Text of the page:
Their effectiveness is totally dependent on the good will of the negotiating States.


4. Procedures and enforcement


All commentators stress the decisive importance of the procedural aspects of the treaties. Procedures of enforcement of dispute resolutions and of monitoring have been developed over time in all trade agreements. The European directives to the negotiators of the TTIP indicated a further procedure directed to evaluate the sustainability impact (SIA) of the effects of the social chapter; the procedure was based on the  art 9 of the European treaty (TFUE)  and  supposed to involve the social parties, the ONG and the Social and economic committee of the EU .

Apart from many different details the procedures of the trade agreements have developed some common traits . The procedure is multistep and is activated by the negotiating parties ,namely the States,  through institutional channels. All necessary documents and arguments are submitted by the parties but also by various organizations. The case is treated through consultation between the parties possibly accompanied by hearings. Arbitration or judgment by panel of experts are sometime provided but rarely used.

A model of procedure rather articulated is adopted by the TPP which distinguish two parallel tracks, one directed to favor the implementation of the various clauses and one finalized to resolve the disputes arising under the Treaty.

Two similar parallel procedures have been adopted by the CETA. This agreement innovates in some respects, in particular it provides not only bilateral consultations between the parties, but also a review panel of experts and civil society advisory groups entitled to submit opinions and recommendations. Moreover public authorities, in particular labor inspectors are in charge of controlling the implementation of the various contents of the social clauses. In case of non acceptance of the judgment of the experts the claimant may suspend the obligations of the Treaty of an equivalent importance or may ask for monetary compensation of an amount indicated by the panel-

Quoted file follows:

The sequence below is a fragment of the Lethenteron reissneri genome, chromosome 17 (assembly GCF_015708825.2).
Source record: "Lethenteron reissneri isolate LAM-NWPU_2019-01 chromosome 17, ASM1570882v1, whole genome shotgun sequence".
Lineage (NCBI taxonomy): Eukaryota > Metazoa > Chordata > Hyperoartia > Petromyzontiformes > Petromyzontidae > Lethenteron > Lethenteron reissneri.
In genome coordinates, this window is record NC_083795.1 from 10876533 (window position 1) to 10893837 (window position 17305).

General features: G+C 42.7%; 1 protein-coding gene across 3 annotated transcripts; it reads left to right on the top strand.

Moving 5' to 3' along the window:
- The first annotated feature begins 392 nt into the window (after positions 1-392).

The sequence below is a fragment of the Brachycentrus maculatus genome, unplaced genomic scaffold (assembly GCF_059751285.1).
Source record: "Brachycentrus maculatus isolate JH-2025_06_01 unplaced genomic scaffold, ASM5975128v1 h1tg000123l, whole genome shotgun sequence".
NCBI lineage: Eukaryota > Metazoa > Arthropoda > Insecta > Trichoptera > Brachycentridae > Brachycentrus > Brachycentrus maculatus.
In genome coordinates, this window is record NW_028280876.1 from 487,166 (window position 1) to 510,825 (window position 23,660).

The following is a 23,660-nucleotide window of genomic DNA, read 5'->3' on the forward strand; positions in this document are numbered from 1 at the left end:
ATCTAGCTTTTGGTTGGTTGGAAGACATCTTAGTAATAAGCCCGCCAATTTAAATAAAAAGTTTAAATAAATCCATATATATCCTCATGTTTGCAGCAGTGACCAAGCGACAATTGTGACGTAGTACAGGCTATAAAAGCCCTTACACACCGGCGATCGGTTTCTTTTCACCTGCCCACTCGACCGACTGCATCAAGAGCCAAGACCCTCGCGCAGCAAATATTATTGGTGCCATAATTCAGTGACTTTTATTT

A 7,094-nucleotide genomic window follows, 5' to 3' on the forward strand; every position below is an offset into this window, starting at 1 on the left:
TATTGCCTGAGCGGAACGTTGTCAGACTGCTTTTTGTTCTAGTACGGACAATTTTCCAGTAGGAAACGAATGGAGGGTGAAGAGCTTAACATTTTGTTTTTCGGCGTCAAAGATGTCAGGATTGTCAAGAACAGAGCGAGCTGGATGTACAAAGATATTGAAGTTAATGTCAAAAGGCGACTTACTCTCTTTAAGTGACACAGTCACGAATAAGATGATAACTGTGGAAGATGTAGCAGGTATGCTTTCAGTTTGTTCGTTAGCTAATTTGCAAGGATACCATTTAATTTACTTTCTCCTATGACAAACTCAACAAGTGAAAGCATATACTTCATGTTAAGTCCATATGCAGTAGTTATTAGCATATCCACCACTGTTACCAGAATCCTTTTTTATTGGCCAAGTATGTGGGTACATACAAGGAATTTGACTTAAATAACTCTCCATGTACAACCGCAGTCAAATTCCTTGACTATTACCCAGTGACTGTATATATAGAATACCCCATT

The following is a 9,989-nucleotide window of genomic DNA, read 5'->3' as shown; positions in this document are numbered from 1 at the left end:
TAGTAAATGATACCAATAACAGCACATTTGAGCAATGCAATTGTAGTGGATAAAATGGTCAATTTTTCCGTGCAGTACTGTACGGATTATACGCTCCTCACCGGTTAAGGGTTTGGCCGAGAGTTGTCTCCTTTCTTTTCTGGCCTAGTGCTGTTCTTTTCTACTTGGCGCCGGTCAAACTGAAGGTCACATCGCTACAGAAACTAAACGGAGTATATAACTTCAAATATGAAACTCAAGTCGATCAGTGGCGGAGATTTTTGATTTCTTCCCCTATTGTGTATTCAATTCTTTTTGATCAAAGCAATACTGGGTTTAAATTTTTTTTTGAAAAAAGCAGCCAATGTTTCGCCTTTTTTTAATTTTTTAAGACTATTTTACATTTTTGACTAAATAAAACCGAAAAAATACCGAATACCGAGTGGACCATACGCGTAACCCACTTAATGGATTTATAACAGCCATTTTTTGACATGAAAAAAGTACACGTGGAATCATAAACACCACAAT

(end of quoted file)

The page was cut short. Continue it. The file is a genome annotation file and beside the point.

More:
The clause ISDS 


A most discussed clause of the Treaties is the so called ISDS( Investor state dispute settlement) .The original model was promoted by the USA in the Treaties with some developing countries after the decolonization to protect the interests of the USA investors ,avoiding the jurisdictions of those countries which were considered non reliable. In the process of time this clause has been widely used also beyond the original scope and is now present in over 2750 treaties with a parallel growth of arbitrations: in 2015, they are over 600, but the number is underestimated because many arbitrations are not disclosed.

The ISDS clause has been often criticized for various reasons: because the criteria of the judgment of the arbitrators are left undefined and most important because  the clause deprives the national jurisdictions of the power to judge important disputes , in favor of arbitrators who are held too close to the interests of the great multinational companies. The risk is great that the judgments of the arbitrators go against major State policies democratically decided, with possible negative consequences also financial.